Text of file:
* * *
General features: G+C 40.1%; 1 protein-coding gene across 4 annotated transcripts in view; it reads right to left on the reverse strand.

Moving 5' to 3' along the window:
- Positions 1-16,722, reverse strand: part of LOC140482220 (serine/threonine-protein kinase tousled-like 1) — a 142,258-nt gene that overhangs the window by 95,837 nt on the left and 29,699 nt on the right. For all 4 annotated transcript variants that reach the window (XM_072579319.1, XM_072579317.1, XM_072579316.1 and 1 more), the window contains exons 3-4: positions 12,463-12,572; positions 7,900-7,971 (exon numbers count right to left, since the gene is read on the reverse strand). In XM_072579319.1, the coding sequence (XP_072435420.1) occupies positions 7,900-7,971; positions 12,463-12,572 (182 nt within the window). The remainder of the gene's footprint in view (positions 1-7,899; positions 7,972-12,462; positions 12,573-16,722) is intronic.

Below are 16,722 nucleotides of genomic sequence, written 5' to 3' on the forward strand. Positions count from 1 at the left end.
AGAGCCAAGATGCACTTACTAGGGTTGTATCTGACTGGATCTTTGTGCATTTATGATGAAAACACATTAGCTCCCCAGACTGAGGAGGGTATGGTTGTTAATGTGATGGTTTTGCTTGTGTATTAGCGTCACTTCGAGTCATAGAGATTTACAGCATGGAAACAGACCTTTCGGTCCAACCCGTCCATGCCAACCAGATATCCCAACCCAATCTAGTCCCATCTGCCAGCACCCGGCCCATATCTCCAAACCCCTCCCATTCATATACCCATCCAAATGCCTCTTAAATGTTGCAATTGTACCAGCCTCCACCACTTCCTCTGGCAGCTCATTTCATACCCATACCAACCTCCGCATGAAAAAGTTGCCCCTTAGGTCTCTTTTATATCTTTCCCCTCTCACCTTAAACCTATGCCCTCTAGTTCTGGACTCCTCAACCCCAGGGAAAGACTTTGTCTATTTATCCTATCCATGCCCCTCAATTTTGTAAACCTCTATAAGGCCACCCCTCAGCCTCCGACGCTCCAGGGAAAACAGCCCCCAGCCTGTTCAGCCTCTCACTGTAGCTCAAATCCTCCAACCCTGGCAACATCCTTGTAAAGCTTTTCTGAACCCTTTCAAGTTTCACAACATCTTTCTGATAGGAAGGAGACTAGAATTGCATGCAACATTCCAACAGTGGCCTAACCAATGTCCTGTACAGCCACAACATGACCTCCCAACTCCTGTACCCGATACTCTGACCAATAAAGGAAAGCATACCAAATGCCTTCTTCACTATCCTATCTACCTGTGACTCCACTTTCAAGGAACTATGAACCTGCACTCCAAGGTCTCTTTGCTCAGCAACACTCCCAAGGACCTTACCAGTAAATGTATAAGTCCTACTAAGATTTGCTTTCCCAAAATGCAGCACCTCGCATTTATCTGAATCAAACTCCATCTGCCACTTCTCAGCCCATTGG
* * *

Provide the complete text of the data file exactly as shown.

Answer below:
General features: G+C 40.1%; 1 protein-coding gene across 4 annotated transcripts in view; it reads right to left on the reverse strand.

Moving 5' to 3' along the window:
- Positions 1-16,722, reverse strand: part of LOC140482220 (serine/threonine-protein kinase tousled-like 1) — a 142,258-nt gene that overhangs the window by 95,837 nt on the left and 29,699 nt on the right. For all 4 annotated transcript variants that reach the window (XM_072579319.1, XM_072579317.1, XM_072579316.1 and 1 more), the window contains exons 3-4: positions 12,463-12,572; positions 7,900-7,971 (exon numbers count right to left, since the gene is read on the reverse strand). In XM_072579319.1, the coding sequence (XP_072435420.1) occupies positions 7,900-7,971; positions 12,463-12,572 (182 nt within the window). The remainder of the gene's footprint in view (positions 1-7,899; positions 7,972-12,462; positions 12,573-16,722) is intronic.

Below are 16,722 nucleotides of genomic sequence, written 5' to 3' on the forward strand. Positions count from 1 at the left end.
AGAGCCAAGATGCACTTACTAGGGTTGTATCTGACTGGATCTTTGTGCATTTATGATGAAAACACATTAGCTCCCCAGACTGAGGAGGGTATGGTTGTTAATGTGATGGTTTTGCTTGTGTATTAGCGTCACTTCGAGTCATAGAGATTTACAGCATGGAAACAGACCTTTCGGTCCAACCCGTCCATGCCAACCAGATATCCCAACCCAATCTAGTCCCATCTGCCAGCACCCGGCCCATATCTCCAAACCCCTCCCATTCATATACCCATCCAAATGCCTCTTAAATGTTGCAATTGTACCAGCCTCCACCACTTCCTCTGGCAGCTCATTTCATACCCATACCAACCTCCGCATGAAAAAGTTGCCCCTTAGGTCTCTTTTATATCTTTCCCCTCTCACCTTAAACCTATGCCCTCTAGTTCTGGACTCCTCAACCCCAGGGAAAGACTTTGTCTATTTATCCTATCCATGCCCCTCAATTTTGTAAACCTCTATAAGGCCACCCCTCAGCCTCCGACGCTCCAGGGAAAACAGCCCCCAGCCTGTTCAGCCTCTCACTGTAGCTCAAATCCTCCAACCCTGGCAACATCCTTGTAAAGCTTTTCTGAACCCTTTCAAGTTTCACAACATCTTTCTGATAGGAAGGAGACTAGAATTGCATGCAACATTCCAACAGTGGCCTAACCAATGTCCTGTACAGCCACAACATGACCTCCCAACTCCTGTACCCGATACTCTGACCAATAAAGGAAAGCATACCAAATGCCTTCTTCACTATCCTATCTACCTGTGACTCCACTTTCAAGGAACTATGAACCTGCACTCCAAGGTCTCTTTGCTCAGCAACACTCCCAAGGACCTTACCAGTAAATGTATAAGTCCTACTAAGATTTGCTTTCCCAAAATGCAGCACCTCGCATTTATCTGAATCAAACTCCATCTGCCACTTCTCAGCCCATTGG